Documents on Germany, 1944-1959 : background documents on Germany, 1944-1959, and a chronology of political developments affecting Berlin, 1945-1956
Note from the American ambassador at Moscow to the Soviet foreign minister, on the remilitarization of East Germany, May 23, 1950, pp. 67-69 PDF (1.3 MB)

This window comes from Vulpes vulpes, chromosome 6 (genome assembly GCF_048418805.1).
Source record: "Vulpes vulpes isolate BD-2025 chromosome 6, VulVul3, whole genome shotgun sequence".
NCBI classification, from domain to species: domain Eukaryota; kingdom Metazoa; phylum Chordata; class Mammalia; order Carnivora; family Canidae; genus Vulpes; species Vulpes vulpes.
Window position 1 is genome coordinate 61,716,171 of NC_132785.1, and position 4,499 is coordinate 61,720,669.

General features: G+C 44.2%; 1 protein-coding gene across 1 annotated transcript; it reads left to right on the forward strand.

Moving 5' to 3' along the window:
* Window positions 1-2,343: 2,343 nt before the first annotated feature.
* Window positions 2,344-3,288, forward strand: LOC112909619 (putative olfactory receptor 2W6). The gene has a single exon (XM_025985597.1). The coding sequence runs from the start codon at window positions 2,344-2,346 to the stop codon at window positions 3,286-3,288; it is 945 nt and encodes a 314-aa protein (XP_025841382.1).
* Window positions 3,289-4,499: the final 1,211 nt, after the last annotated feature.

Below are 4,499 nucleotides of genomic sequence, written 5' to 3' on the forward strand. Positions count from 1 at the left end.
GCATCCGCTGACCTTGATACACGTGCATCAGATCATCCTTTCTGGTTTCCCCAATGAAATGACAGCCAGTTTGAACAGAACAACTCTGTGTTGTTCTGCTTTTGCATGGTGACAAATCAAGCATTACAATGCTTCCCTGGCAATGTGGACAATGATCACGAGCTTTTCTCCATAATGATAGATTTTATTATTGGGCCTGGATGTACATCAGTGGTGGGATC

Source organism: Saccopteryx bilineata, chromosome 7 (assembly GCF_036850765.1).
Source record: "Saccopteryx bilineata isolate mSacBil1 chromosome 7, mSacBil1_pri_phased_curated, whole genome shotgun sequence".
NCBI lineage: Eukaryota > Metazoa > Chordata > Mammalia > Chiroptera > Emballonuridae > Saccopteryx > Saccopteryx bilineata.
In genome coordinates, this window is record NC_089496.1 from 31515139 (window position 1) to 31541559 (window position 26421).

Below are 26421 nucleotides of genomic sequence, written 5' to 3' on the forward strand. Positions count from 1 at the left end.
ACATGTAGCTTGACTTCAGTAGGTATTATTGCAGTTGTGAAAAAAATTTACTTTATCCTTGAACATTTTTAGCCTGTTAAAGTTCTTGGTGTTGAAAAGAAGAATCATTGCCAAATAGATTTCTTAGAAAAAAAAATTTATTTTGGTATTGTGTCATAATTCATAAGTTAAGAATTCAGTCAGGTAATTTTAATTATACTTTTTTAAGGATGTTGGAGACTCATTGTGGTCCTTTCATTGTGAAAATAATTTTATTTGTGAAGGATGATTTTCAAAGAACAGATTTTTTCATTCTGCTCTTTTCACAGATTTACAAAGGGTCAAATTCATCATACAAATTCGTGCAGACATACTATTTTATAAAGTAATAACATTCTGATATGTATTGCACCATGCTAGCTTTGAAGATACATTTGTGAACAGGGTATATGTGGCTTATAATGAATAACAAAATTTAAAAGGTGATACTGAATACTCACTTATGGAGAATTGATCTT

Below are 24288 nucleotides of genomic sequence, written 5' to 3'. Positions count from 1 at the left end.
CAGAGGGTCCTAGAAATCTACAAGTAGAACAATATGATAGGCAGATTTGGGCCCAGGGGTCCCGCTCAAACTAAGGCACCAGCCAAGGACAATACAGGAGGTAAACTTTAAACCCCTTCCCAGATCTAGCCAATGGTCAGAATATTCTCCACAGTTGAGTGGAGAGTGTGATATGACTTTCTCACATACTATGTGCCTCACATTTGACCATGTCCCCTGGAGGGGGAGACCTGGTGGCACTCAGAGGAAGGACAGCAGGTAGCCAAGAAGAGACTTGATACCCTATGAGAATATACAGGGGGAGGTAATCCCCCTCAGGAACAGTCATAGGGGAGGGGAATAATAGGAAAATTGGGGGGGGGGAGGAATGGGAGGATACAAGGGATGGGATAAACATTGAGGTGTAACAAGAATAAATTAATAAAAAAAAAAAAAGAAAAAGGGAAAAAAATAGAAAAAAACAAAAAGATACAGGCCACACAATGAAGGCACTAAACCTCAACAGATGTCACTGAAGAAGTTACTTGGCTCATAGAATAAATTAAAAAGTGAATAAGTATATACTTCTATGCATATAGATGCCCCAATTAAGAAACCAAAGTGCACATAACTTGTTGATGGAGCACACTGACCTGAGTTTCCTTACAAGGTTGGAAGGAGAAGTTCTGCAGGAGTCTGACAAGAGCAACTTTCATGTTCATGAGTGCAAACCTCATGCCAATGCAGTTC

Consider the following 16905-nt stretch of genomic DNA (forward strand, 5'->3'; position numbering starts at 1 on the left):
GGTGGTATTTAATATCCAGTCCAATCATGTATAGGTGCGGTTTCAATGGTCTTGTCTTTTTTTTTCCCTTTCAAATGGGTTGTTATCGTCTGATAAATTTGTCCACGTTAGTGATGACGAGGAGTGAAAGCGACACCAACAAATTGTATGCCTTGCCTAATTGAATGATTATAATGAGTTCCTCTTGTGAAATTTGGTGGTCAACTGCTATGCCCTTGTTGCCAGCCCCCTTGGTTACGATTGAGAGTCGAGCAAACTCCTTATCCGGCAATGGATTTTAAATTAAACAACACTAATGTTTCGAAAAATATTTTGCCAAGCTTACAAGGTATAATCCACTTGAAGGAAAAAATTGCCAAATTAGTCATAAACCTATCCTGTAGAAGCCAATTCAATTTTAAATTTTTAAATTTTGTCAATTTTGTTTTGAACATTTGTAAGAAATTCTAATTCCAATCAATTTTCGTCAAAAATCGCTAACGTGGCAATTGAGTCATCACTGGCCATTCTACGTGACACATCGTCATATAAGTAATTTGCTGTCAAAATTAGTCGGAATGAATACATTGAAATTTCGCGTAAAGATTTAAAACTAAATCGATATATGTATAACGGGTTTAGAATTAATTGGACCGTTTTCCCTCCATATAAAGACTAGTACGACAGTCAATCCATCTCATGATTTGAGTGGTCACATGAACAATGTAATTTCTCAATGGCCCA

DOCUMENTS ON GERMANY, 1944-59 67 national assembly empowered to frame an all-German constitution. These elections should be held under international supervision and on the basis of an electoral law to be agreed between the four Occupying Powers which would take into account the principles set forth above. Thle Constituent Assembly when elected should have the sole task of (rafting a constitution for submission to the German people for ratification. Finally, the Ministers agreed that with the formation of an all- German government on the basis of the foregoing principles, the Four Powers should immediately address themselves to a peace settlement. Note from the American Ambassador at Moscow to the Soviet Foreign Minister, on the Remilitarization of East Germany, May 23,19501 I have the honor to express to you the United States Government's grave concern at a, developmnent in eastern Germany which is already known to the Government of the Uinion of Soviet Socialist Republics. There has been created in the part of Germany that is subject to Soviet control a police force which has, by reason of its military train- ing arid equipment, the character of an army. This organization is called the MtIa-in Administration fr(;r Training (IIauptverwaltung Fuer Ausbildung), and it amounts to about 50,000 men. It is not an ordi- nary police force, and it does not have ordinary police duties. It receives basic infantry, artillery, and armored training and is equipped with military weapons, including machine guns, howitzers, anti-aircraft cannon, mortars, and tanks. It must be regarded, there- fore, as a military force. The Soviet Union has many times expressed its adherence to the principle of the complete disarmament and demilitarization of Ger- many. In particular, you will recall the following international agreements to which the Soviet Government was a party: A. Joint Report of February 11, 1945, following the Anglo-Soviet- American Conference in the Crimea: It is our inflexible purpose to destroy German militarism and Nazism and to ensure that Germany will never again be able to disturb the peace of the world. We are determined to disarm and disband all German armed forces; break up for all time the German General Staff that has repeatedly contrived the resur- gence of German militarism; remove or destroy all German mili- tary equipment; * * * B. Declaration Regarding the Defeat of Germany and the Assump- tion of Supreme Authority by the Allied Powers, signed by General Eisenhower, Marshal Zhukov, Field Marshal Montgomery and Gen- eral Tassigny on behalf of their respective Governments on June 5,1945: The Four Allied Governments will take such steps, including the complete disarmament and demilitarization of Germany, as they deem requisite for future peace and security. 'Ibid., June 5, 19,50, pp. 918-919. The decision to make this protest resulted from the London Conference of Foreign Ministers of the United States, United Kingdom, and France held earlier in the month.
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